Permanent alimony (typically paid to an ex-spouse until they remarry or die) remains an option for Florida family law courts and divorcing couples for now, despite continued efforts to do away with it. Florida state legislators adjourned the 2021 session without passing legislation that would eliminate it.
Efforts to change the state’s options for spousal support are nothing new. They’ve been going on for over a decade. When Sen. Rick Scott was still Florida’s governor, he vetoed two pieces of legislation that made it to his desk. The latest attempts didn’t make it anywhere near the governor’s office.
Both sides have strong feelings – and powerful lobbyists
Attempts at alimony reform have brought out strong emotions from those who say their permanent alimony obligations have prevented them from being able to retire. On the other side are dependent spouses who spent their marriages caring for their children and home who may never be able to make up for the years they spent out of the job market. Both sides are represented by powerful lobbyists.
The Senate bill that died in the legislature this past session was sponsored by a state senator from Sarasota who vowed to try again next year. The House had a similar alimony reform measure that went nowhere.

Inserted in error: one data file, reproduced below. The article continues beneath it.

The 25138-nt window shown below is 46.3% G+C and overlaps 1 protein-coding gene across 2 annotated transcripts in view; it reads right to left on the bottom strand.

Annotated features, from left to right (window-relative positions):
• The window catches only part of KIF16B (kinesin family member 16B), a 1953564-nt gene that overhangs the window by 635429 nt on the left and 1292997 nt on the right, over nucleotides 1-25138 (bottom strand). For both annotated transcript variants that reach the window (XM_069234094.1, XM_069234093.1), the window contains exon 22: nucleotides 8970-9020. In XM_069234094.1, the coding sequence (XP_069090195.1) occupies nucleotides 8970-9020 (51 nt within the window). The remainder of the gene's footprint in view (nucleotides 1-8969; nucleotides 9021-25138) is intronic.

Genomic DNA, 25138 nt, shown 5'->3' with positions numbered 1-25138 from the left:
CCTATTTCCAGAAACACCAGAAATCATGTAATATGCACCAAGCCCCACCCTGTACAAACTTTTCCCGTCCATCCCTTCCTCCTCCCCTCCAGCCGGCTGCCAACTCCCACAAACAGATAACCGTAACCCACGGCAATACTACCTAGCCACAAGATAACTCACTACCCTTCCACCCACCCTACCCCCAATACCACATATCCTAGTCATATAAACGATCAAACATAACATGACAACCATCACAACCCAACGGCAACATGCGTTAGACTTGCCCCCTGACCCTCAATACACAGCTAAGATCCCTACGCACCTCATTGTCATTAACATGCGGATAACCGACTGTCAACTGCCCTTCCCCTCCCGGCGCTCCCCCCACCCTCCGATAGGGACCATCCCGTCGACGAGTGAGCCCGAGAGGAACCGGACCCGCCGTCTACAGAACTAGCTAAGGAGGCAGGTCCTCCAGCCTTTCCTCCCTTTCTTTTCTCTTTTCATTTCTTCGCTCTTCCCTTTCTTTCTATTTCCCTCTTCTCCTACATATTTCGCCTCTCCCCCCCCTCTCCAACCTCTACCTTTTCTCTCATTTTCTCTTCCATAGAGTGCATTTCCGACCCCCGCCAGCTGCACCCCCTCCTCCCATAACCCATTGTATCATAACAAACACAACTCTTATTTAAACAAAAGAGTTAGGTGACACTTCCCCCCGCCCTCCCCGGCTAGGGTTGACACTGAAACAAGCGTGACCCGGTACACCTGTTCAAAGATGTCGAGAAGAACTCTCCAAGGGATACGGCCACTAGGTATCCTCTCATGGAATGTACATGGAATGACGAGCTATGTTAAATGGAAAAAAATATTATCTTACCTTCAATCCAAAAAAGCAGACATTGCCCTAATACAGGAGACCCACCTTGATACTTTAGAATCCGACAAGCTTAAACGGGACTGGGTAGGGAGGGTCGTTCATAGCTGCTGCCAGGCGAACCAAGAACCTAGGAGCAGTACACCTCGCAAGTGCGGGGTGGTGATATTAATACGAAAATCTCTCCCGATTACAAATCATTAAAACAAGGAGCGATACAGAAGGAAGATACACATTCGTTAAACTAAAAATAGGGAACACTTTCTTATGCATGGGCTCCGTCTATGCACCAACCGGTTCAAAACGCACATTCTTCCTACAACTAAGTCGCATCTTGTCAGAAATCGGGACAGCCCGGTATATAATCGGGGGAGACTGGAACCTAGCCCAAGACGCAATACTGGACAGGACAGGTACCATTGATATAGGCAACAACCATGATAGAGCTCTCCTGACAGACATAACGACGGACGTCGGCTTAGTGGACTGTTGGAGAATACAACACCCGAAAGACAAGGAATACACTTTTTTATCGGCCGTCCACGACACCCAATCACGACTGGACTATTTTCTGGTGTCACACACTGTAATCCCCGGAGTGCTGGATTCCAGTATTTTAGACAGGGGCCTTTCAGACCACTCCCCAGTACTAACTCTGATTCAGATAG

Other provisions in the proposed legislation
The House bill included a provision that assumed that child custody would be shared equally. That kind of provision has stopped alimony reform measures in the past. However, the representative behind that bill says the provision simply codified the “50-50 standard starting point” where most judges begin anyway. It also included a provision that would end alimony obligation if a spouse entered into a “supportive relationship” with another person even if they didn’t marry them.
There are a number of other options for alimony in Florida that don’t mandate payment potentially for the rest of your or your spouse’s lives. Further, it may be possible for a permanent alimony order to be modified if circumstances warrant. Whichever side of the alimony order you’re on (payor or payee), it’s essential to understand Florida’s family law statutes so that you can seek what is in your best interests.